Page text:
Supermassive black hole at the center of our galaxy emits mysterious burst of radiation, growing brighter
07/10/2020 // Franz Walker // Views

Scientists at the University of California, Los Angeles (UCLA) have recorded a mysterious and unprecedented flash of light coming from the supermassive black hole at the heart of our galaxy.

Known to scientists as Sagittarius A* (Sgr A*), the black hole at the center of the Milky Way is relatively quiet. For the most part, Sgr A*'s activity is low key, with minimal fluctuations in its brightness.

In May of 2019, however, ULCA scientists caught Sgr A* glowing 75 times brighter than normal – the brightest scientists have ever seen it in near-infrared wavelengths – before going back down to normal levels.

Brightest flash from the heart of our galaxy

Sgr A*'s sudden burst was captured over a four-night period by scientists at the W. M. Keck Observatory in Hawaii. On one night, scientists were able to capture over two hours of footage which they have since been able to compress into just a few seconds via time-lapse.

“I was pretty surprised at first and then very excited,” said UCLA astronomer Tuan Do to Science Alert. “The black hole was so bright I at first mistook it for the star S0-2, because I had never seen Sgr A* that bright. Over the next few frames, though, it was clear the source was variable and had to be the black hole.”

“I knew almost right away there was probably something interesting going on with the black hole,” he added.

As bright as the flash capture on the footage was – brighter than any other observed in human history – it may have even been brighter. The peak brightness that the scientists saw was at the start of the telescope's imaging – it may have even been brighter right before that.


Searching for the cause of the flash

With footage of the event in hand, scientists are now on a mission to find out what caused Sgr A* to flash so brightly.

While black holes are known to regularly flicker, changing in brightness from moment to moment, large flashes similar to the one observed with Sgr A* are rare and usually indicate that another celestial object has been caught in the black hole's gravitational pull.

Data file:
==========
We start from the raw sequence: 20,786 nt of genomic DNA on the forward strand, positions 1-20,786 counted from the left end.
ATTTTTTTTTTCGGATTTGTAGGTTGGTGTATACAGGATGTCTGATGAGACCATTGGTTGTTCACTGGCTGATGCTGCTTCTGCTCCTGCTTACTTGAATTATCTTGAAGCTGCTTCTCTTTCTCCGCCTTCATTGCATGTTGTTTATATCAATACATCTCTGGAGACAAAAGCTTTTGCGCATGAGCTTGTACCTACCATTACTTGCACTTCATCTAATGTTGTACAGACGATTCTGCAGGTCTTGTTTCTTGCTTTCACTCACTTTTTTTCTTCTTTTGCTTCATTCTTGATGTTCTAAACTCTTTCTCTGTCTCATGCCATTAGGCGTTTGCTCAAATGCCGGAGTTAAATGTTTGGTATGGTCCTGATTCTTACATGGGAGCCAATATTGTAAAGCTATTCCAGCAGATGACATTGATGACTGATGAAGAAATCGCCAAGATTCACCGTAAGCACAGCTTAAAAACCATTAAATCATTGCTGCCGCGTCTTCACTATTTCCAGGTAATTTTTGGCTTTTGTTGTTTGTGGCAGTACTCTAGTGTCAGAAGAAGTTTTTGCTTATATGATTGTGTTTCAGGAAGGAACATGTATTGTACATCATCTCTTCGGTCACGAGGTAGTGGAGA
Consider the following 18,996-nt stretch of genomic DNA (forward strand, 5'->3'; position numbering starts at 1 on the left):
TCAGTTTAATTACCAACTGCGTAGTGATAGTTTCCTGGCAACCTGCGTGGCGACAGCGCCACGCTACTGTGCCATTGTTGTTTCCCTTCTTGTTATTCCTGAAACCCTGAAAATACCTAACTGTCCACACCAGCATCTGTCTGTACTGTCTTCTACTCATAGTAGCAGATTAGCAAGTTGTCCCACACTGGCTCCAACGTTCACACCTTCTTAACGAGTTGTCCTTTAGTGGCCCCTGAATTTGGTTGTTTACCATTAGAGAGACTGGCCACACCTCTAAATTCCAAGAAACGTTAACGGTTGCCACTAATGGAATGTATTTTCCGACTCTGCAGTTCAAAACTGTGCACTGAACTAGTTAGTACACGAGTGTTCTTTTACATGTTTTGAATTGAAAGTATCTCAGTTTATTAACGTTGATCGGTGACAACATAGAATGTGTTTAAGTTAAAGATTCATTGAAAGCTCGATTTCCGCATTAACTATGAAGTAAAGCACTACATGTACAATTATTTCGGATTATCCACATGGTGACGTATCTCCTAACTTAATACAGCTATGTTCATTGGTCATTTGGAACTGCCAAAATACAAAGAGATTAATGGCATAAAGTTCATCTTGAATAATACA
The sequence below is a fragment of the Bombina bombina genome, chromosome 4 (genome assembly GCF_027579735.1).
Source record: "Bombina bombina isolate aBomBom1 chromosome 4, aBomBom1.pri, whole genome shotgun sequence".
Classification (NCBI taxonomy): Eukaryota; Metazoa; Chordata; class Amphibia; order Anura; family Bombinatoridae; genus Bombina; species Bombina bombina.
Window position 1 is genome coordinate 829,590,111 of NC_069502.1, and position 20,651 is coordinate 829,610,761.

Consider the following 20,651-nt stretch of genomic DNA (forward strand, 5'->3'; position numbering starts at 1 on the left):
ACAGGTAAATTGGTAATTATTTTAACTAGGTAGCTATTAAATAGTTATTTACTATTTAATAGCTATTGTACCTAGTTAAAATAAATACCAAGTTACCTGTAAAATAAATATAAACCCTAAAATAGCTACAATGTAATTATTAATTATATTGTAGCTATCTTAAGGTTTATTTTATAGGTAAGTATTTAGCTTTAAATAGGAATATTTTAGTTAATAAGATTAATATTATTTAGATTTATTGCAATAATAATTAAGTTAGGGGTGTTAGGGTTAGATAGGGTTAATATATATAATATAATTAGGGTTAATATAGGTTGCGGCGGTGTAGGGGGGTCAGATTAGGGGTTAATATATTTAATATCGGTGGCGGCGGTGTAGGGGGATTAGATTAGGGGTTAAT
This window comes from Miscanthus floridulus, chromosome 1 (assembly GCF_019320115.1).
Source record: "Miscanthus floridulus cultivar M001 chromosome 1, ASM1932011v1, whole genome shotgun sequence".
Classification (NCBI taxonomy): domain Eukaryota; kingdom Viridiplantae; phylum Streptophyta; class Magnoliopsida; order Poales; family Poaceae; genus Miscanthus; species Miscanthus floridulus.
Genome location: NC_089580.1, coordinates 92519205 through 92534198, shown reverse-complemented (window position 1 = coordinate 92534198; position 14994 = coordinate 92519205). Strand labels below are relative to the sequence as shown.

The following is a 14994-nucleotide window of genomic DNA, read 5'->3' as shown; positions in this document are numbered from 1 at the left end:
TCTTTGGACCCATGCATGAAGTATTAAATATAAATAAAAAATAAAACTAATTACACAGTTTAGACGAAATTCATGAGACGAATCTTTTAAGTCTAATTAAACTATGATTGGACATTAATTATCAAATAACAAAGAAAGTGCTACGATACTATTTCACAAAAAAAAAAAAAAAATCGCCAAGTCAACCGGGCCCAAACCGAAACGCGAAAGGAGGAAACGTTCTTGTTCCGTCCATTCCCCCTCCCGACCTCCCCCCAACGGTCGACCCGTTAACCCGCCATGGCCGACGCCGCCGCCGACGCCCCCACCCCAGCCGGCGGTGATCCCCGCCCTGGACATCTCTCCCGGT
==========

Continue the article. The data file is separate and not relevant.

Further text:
Scientists, however, are unaware of any large object that may have been swallowed by the supermassive black hole.

To find out if such an object was pulled into the supermassive black hole, scientists poured through footage and data from the observatory. Do and his team narrowed their search down to two immediate possibilities.

The first of these is G2, an object that scientists believe to be a gas cloud that approached within 36 light-hours, or about 24 billion miles, of Sgr A* in 2014. If G2 was the culprit, then this proximity should have torn it to shreds, with parts of it consumed by the black hole; however, nothing of the sort happened.

Scientists later called this flyby a “cosmic fizzle,” though the researchers believe that the flash may have been a delayed reaction.

The other possible culprit, is S0-2. This is a star that's on a long, looping, 16-year elliptical orbit around Sgr A*. In 2018, the star made its closest approach to the supermassive black hole, coming within 17 light-hours – 11.4 billion miles – of it.

“One of the possibilities, is that the star S0-2, when it passed close to the black hole last year, changed the way gas flows into the black hole, and so more gas is falling on it, leading it to become more variable,” explained Do.

More data is needed for the scientists to come to a conclusive answer, however. For this, they're relying on data from other telescopes that can see the galactic center even as it moves out of range of the Keck Observatory.

Sources include:

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